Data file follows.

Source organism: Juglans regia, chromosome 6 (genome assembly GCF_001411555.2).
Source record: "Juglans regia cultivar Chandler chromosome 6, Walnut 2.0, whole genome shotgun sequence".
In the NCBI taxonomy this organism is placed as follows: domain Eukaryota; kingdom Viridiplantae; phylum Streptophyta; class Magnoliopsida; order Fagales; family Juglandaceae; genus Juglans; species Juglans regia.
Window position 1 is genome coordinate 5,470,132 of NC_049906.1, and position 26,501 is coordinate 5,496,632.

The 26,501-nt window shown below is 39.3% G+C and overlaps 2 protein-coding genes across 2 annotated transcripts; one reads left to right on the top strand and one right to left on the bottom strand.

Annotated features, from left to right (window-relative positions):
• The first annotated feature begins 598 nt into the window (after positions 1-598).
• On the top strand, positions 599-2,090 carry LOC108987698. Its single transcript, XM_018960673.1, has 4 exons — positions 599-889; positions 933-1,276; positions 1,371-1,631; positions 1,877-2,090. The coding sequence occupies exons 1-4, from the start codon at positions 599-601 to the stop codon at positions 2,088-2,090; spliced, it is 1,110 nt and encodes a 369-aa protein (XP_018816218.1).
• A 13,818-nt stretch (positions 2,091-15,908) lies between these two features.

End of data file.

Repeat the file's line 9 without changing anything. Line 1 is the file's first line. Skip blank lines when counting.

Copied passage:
• A 13,818-nt stretch (positions 2,091-15,908) lies between these two features.